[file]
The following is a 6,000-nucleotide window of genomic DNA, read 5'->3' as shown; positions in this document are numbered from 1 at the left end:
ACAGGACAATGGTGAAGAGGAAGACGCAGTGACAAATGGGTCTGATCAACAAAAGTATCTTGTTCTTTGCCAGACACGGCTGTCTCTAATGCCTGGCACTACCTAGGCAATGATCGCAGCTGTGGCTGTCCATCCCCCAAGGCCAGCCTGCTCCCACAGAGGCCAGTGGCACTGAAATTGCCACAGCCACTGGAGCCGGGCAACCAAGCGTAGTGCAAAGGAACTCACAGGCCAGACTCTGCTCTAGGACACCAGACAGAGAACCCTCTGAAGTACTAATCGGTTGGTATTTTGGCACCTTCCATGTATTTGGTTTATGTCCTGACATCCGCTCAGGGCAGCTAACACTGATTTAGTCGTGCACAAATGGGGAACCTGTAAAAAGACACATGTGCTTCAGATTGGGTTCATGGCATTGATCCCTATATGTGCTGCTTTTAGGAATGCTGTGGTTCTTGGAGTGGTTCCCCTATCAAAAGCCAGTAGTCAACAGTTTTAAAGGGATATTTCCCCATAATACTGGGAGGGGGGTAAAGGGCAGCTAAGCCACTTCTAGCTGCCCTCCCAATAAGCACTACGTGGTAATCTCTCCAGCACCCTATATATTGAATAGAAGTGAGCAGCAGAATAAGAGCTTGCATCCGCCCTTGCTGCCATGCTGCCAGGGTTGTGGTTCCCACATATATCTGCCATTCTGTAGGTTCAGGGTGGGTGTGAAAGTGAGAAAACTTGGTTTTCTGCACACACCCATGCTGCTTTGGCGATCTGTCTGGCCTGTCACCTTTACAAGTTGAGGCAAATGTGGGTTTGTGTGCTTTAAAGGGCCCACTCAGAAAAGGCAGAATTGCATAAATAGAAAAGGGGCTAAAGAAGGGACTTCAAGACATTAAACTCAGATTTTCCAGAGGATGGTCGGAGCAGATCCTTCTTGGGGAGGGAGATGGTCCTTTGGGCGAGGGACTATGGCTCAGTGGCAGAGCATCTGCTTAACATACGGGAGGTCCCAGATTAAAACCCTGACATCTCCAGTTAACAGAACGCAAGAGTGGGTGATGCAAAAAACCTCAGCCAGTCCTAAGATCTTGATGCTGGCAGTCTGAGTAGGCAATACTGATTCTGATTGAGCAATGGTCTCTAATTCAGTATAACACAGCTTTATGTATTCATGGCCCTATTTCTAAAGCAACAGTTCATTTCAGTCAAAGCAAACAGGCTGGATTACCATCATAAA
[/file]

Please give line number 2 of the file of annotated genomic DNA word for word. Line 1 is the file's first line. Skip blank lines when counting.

ACAGGACAATGGTGAAGAGGAAGACGCAGTGACAAATGGGTCTGATCAACAAAAGTATCTTGTTCTTTGCCAGACACGGCTGTCTCTAATGCCTGGCACTACCTAGGCAATGATCGCAGCTGTGGCTGTCCATCCCCCAAGGCCAGCCTGCTCCCACAGAGGCCAGTGGCACTGAAATTGCCACAGCCACTGGAGCCGGGCAACCAAGCGTAGTGCAAAGGAACTCACAGGCCAGACTCTGCTCTAGGACACCAGACAGAGAACCCTCTGAAGTACTAATCGGTTGGTATTTTGGCACCTTCCATGTATTTGGTTTATGTCCTGACATCCGCTCAGGGCAGCTAACACTGATTTAGTCGTGCACAAATGGGGAACCTGTAAAAAGACACATGTGCTTCAGATTGGGTTCATGGCATTGATCCCTATATGTGCTGCTTTTAGGAATGCTGTGGTTCTTGGAGTGGTTCCCCTATCAAAAGCCAGTAGTCAACAGTTTTAAAGGGATATTTCCCCATAATACTGGGAGGGGGGTAAAGGGCAGCTAAGCCACTTCTAGCTGCCCTCCCAATAAGCACTACGTGGTAATCTCTCCAGCACCCTATATATTGAATAGAAGTGAGCAGCAGAATAAGAGCTTGCATCCGCCCTTGCTGCCATGCTGCCAGGGTTGTGGTTCCCACATATATCTGCCATTCTGTAGGTTCAGGGTGGGTGTGAAAGTGAGAAAACTTGGTTTTCTGCACACACCCATGCTGCTTTGGCGATCTGTCTGGCCTGTCACCTTTACAAGTTGAGGCAAATGTGGGTTTGTGTGCTTTAAAGGGCCCACTCAGAAAAGGCAGAATTGCATAAATAGAAAAGGGGCTAAAGAAGGGACTTCAAGACATTAAACTCAGATTTTCCAGAGGATGGTCGGAGCAGATCCTTCTTGGGGAGGGAGATGGTCCTTTGGGCGAGGGACTATGGCTCAGTGGCAGAGCATCTGCTTAACATACGGGAGGTCCCAGATTAAAACCCTGACATCTCCAGTTAACAGAACGCAAGAGTGGGTGATGCAAAAAACCTCAGCCAGTCCTAAGATCTTGATGCTGGCAGTCTGAGTAGGCAATACTGATTCTGATTGAGCAATGGTCTCTAATTCAGTATAACACAGCTTTATGTATTCATGGCCCTATTTCTAAAGCAACAGTTCATTTCAGTCAAAGCAAACAGGCTGGATTACCATCATAAA